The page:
In a speech to the Florida Renewal Project Monday night, which in an unprecedented move was live streamed on the American Family Association's Web site, Huckabee compared America to Nazi Germany. He first implored the audience to renew their "commitment to Christ" and "to our nation, to its heritage, as well as to its future," adding "do we expect the seculars [sic] to do it? Do we expect the unbelievers to lead us, and if so, how will they lead us and where?" He then engaged in an extended description of his visit to the Israeli Holocaust Memorial Yad Vashem with his 11- year-old daughter, who asked, "why didn't somebody do something?" Huckabee, who has called abortion a "holocaust," then issued a dire warning:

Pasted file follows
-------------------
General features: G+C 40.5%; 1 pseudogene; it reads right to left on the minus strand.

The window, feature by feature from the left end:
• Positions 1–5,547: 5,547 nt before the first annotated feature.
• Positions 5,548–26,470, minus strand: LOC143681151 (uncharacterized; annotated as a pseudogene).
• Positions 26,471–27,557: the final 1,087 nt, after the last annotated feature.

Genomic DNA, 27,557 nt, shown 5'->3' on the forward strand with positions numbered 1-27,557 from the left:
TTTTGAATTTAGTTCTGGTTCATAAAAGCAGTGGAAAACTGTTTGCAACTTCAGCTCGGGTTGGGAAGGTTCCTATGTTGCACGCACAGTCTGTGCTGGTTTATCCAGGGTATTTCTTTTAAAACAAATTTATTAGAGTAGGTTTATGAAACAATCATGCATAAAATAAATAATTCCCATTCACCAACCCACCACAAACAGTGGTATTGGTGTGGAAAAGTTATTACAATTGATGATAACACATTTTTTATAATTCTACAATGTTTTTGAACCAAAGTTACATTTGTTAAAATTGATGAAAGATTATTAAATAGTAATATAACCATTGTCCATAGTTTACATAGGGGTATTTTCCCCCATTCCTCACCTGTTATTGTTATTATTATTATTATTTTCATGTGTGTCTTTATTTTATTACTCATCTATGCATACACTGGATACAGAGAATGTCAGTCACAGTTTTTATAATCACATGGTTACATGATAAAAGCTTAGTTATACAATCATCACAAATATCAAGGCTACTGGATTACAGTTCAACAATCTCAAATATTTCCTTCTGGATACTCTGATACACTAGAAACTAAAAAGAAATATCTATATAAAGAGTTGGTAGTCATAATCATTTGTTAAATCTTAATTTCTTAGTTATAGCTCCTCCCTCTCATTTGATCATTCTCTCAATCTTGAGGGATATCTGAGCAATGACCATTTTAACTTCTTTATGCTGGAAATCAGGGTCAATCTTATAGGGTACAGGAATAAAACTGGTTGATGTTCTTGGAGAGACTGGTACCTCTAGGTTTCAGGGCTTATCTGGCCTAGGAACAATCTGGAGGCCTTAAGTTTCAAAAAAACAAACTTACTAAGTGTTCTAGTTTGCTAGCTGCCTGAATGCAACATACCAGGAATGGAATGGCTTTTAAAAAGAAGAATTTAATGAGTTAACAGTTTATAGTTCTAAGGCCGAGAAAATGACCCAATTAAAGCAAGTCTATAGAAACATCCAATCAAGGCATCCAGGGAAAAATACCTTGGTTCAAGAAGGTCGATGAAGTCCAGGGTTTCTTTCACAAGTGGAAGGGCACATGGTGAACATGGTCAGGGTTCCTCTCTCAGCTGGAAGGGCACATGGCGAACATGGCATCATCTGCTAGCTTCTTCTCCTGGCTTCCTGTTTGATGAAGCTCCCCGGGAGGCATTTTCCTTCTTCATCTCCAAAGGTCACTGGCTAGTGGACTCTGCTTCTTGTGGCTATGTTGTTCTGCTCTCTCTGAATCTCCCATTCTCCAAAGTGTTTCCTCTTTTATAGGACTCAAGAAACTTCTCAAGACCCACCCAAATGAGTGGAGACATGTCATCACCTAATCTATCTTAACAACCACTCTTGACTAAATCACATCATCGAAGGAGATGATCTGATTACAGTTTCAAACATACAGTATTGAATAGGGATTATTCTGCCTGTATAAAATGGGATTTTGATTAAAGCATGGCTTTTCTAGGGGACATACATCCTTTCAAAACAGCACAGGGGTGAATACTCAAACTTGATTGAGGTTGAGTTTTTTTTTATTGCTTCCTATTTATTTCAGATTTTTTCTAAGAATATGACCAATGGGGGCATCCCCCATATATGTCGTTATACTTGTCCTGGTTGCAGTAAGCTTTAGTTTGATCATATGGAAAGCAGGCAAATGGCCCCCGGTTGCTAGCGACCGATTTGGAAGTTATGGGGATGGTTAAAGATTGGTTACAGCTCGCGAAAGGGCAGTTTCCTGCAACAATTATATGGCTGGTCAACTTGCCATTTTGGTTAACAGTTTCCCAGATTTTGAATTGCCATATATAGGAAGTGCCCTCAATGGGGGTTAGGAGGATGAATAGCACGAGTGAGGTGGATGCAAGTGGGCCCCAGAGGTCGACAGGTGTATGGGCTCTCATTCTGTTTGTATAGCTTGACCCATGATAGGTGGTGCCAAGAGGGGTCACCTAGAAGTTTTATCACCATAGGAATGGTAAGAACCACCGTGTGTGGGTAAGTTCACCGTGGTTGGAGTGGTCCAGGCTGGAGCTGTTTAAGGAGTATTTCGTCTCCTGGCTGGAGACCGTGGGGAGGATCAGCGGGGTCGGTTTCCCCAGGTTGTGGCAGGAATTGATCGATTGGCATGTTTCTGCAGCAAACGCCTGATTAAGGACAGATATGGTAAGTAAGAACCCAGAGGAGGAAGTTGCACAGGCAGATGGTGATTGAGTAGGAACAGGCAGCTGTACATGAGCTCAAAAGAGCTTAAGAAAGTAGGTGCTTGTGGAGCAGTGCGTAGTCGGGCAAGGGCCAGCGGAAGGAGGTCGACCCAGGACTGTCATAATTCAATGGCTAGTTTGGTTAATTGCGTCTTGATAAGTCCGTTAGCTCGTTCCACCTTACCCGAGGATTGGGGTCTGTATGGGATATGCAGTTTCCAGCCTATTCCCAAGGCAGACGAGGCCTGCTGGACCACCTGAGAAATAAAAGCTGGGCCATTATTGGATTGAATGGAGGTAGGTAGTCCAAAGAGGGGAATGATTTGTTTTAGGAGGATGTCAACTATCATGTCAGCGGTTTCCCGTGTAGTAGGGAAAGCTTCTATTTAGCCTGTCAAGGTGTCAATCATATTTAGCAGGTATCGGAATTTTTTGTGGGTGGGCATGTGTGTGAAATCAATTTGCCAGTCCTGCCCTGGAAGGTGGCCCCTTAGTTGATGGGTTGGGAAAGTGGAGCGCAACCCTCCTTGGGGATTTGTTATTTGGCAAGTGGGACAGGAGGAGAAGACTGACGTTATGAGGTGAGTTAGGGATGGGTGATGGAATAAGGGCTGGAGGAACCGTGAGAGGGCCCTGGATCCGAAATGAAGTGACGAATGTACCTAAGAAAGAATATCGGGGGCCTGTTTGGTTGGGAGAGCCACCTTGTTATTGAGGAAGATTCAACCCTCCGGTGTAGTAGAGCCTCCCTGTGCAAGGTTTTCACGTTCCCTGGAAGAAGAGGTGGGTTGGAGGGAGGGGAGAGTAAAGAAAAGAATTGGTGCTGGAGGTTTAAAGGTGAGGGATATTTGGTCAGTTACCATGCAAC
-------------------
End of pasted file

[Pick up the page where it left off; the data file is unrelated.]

... I pray that no father ever stands over the shoulder of his own daughter and after her witnessing the decline and the fall of a great nation, writes, and sees her write these words, "why didn't somebody do something?" You see, I believe the reason we're here is because we are the somebodies. And we're to do the something and if we don't, who will? And if we don't act now, when will it happen, and will it be too late? You leave this conference with this haunting question, and pray that no one would ever ask of you or of me, why didn't somebody do something.
You read that right. Huckabee thinks if the "seculars" are allowed to rule America, our country could suffer the same fate as Nazi Germany. A resounding insult all around from this "Christian leader."
4. Huckabee's Christian Constitution
Huckabee has been consistently cagey about answering questions about his views on biblical law and Christian Reconstructionism. In the Times this weekend, Oran Smith, a conservative Christian activist in South Carolina, portrayed Huckabee as "Houdini," but he really is more like Zelig, adapting his answers to particular audiences to satisfy his radical fans while assuaging his critics.